“Put some more coal on, Jack, the fire’ll be out in a minute.”

Her husband chooses to not hear her.

“I suppose I’ll have to do it myself. Wait till I see that coalman, giving me this English rubbish, I’ll tell him.”

She rakes the fire and shovels on more coal. Standing up she wipes her hands on her pinny and then stops in her tracks. She picks up a candlestick from the mantelpiece and tuts.

“I’ll have to clean these tomorrow.”

It will take her all morning to polish the candlesticks and horse brasses and souvenirs of trips to Tenby, and when she’s done, the house will smell of Brasso for the rest of the day.

It is she who is largely responsible for my upbringing, my mother having to go out to work in order to keep me fed though I was clothed in hand-me-down dresses from my conveniently six-month older and much richer cousin.

My grandmother’s father had died the year before I was born leaving a legacy of legend. He – almost single-handedly if family history is to be believed – built Ford’s first factories in America. When the hiraeth became too strong, and he returned home to Wales, Henry Ford himself – again, the stuff of family myth – came to our village and begged him to return, offering to transport the whole family back to the States. But the women wouldn’t go and a good thing too else my story would be completely different.

 As I said, my great-grandmother had eight surviving children and her presence in my growing-up home meant a constant flow of visitors. The encompassing of me within this extended family provided a shelter, the walls of which were stronger than bricks and mortar, and it was easy to ignore the non-existence of one person, to have only a vague awareness that something was missing but that it didn’t really matter much. I was surrounded with love and its Welsh synonym, good home cooking. When there were lots of us, the family, there for dinner we would pull out the table and I would squeeze onto the bench next to the wall. This was my favourite place, where the bricks I leaned against were warmed by Mr Shires next door’s fire. I sat quietly in the glow of conversation and knew that here I was safe.

Back in the late 1920s, two of my gran’s sisters were married from Albert House in a double wedding.

In 1964 I passed my eleven plus and the door to the another world, to Glanmor Grammar School, a more precarious world of Latin and physics, was opened to me. There was one other fatherless girl in the class but her father had had the decency to die. I lied to those who wanted to know that my father worked abroad. The summer of love was still to come and, in any case, free love only applied to the beautiful people out there, not the parents of good grammar school girls in South Wales.

My French teacher was called Miss George. She was soft-spoken with a gentle face and greying uncontrollable hair. In her lesson she asks around the class the question, “Est ce que faites votre pere?” Thirty three girls sitting in rows waiting for their turn, or in my case, praying for the bell to ring, please, before Miss George gets to me, please don’t let her ask me. Shall I lie, make up an answer? “Il est un medecin. “”Tres bien,” where does he work? No, I’d blush, stutter, be caught out. “Mon pere est mort.” Convenient but they all know. The bell rings, the problem goes away for today, and I go home to steak and kidney pie and rice pudding.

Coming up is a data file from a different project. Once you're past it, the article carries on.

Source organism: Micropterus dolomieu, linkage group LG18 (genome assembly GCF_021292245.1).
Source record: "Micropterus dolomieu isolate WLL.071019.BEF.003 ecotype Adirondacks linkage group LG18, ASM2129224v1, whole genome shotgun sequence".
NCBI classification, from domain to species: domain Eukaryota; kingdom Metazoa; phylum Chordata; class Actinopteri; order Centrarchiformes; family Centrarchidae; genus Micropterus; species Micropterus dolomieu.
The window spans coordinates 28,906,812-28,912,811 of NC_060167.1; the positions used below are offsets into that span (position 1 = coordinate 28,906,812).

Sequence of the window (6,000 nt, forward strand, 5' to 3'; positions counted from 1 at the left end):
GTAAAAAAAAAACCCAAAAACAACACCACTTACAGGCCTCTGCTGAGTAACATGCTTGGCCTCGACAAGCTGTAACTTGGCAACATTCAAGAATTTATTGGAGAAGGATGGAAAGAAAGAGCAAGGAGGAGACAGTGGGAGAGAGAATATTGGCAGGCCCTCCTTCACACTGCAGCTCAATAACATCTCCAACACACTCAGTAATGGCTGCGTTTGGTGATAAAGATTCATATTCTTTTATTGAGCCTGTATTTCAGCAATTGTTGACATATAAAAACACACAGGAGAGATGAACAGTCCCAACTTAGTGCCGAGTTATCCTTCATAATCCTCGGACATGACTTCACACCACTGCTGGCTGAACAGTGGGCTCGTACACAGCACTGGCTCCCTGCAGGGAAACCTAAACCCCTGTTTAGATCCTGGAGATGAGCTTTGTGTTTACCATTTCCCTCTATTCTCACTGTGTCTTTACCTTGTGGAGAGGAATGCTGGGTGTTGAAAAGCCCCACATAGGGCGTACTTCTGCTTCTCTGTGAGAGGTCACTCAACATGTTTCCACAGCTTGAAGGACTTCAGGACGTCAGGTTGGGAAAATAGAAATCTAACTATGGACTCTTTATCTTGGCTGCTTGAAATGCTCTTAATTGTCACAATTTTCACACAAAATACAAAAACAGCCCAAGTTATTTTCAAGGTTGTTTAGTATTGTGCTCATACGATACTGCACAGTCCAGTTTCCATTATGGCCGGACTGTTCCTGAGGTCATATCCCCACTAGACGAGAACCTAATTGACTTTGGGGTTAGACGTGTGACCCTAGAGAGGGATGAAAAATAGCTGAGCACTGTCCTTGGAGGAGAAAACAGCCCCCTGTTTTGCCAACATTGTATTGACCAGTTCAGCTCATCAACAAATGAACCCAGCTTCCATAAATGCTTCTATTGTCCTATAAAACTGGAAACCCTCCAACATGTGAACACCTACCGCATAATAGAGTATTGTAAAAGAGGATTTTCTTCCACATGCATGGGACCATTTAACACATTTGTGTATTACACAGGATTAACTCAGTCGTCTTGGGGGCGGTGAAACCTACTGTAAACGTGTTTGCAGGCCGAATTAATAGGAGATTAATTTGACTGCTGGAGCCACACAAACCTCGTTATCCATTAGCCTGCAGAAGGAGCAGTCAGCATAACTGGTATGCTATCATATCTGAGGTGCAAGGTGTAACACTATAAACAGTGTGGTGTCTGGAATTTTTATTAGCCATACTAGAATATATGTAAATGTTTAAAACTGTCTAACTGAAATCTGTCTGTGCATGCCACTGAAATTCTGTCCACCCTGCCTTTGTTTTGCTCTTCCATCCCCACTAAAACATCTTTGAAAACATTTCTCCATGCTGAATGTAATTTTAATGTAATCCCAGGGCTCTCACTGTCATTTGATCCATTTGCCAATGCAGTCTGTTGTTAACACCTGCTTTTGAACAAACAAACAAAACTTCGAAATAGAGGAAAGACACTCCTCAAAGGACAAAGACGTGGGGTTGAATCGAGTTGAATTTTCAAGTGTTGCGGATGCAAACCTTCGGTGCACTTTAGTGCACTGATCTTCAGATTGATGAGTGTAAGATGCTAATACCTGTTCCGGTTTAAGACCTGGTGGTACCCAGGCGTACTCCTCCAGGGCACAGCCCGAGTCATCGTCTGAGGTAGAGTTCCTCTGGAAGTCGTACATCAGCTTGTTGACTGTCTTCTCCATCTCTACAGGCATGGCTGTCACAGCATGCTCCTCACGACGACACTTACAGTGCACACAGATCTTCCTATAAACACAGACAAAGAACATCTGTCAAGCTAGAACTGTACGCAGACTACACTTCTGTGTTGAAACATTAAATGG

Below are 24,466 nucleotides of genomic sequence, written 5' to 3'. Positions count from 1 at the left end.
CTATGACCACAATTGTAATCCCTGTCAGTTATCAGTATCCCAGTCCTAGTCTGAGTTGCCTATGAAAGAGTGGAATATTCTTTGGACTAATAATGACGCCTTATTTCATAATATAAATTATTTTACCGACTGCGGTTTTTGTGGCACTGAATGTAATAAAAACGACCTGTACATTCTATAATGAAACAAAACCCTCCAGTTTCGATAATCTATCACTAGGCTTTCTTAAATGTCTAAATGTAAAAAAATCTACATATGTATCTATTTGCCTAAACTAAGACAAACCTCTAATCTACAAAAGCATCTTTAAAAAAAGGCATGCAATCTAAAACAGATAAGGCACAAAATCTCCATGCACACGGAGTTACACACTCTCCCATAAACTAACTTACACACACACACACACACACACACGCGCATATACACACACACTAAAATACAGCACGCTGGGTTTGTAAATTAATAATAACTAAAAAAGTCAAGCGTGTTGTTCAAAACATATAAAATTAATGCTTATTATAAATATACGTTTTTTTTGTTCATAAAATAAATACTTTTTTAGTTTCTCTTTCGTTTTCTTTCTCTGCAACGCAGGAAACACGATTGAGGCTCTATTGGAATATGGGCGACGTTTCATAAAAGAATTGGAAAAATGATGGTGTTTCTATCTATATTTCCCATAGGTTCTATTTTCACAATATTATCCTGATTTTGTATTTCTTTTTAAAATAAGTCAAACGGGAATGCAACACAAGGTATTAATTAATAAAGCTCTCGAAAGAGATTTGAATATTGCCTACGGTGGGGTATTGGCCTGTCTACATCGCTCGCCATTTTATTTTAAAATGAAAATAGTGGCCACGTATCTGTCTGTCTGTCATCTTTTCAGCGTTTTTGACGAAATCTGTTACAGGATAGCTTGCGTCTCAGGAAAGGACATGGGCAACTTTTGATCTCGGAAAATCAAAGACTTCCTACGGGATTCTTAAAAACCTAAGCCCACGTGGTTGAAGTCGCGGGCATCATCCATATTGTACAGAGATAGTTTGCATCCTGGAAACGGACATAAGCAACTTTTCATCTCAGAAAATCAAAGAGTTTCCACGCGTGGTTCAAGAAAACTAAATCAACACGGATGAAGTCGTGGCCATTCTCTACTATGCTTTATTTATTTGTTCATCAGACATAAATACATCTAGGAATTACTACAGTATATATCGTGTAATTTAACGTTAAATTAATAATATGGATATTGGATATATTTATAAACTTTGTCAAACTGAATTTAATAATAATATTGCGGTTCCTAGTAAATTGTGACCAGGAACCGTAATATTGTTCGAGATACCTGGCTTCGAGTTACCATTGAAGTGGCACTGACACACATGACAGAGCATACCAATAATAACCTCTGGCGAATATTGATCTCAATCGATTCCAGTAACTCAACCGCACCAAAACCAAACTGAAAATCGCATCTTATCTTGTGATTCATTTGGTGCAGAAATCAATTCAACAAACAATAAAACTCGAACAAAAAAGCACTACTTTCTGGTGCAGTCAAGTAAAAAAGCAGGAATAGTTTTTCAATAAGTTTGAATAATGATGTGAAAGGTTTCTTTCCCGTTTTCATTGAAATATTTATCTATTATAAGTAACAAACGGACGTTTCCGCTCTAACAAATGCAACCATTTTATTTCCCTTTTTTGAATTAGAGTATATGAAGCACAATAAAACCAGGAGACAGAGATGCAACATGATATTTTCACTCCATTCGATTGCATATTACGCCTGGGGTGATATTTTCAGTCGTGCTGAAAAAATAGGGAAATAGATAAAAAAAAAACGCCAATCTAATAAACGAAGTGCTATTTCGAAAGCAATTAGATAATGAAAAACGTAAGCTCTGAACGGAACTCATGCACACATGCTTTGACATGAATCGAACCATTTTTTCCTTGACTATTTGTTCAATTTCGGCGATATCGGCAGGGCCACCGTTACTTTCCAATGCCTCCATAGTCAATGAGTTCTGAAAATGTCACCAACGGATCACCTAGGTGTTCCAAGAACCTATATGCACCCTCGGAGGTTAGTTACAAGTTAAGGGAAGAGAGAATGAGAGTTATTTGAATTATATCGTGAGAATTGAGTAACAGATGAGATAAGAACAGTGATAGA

So was that it? The worst I had to bear? It stands out in my memory but when I stop and think, try as I might, I cannot recall one unkind comment, not one slur on my parentage through the whole of my childhood and adolescence. If that was as bad as it got, then surely the family did its job well.

When I enter the house that is now my home, I breathe in the same sense of security that my first home gave me; I hope my children feel it here too.

Albert House has been in a state of disrepair for a few years now

I was the last of the family to be born in Albert House and I linger over the link with the past. I’ve looked on old maps, tried to locate the public house that was to become my home. I’ve never been able to find it.

About Liz:

Amazon: https://tinyurl.com/3njxzep4

https://www.facebook.com/liz.hinds1

Twitter: @LizHindsAuthor

Remembering Past Places in our Memories: Roundup of October 2021 #Memories #MondayBlogs #houses #families #childhoods

There are places that remain in our memories, the details may become slightly blurred, nostalgia may colour our thoughts, but they don’t fade. And how those places made us feel at the time is the one thing that remains.

This is a round-up of the Places in our Memories posted over the last few weeks. There have been some wonderful memories shared:

Georgia Rose lived in several different houses as a child but here she told us about the one she loved and thinks about most frequently; the one she and her family moved from when she was around four years old: https://tinyurl.com/y2u3anvt

Darlene Foster told us about the time her baby brother was born during the blizzards at her near Medicine Hat, Alberta, Canada: https://tinyurl.com/mr2us8tb

Jan Baynham was transported back to her happy childhood growing up in a tiny village, Newbridge-on -Wye, in mid-Wales, where her family lived with her lovely grandad: https://tinyurl.com/44phx2z3

Jane Risdon told us how, shortly after she was born, her father left for the Korean War and so she and her mother moved in with her paternal grandfather — a former British Indian Army Major: https://tinyurl.com/mtdcrdkp

Today we begin another round of Places in our Memories. I hope you enjoy reading them as much as I do.

Places in our Memories with Jan Baynham #Mondayblogs #Memories

There are places that remain in our memories, the details may become slightly blurred, nostalgia may colour our thoughts, but they don’t fade. And how those places made us feel at the time is the one thing that remains.

Today I’m so pleased to hand over to Jan Baynham. Jan and I first met in 2014 at a book event, and she’s been a friend ever since. We meet up every now and then to talk writing and she’ was always been a great supporter of the Tenby and Narberth book fairs. Jan is going to tell us about her childhood memories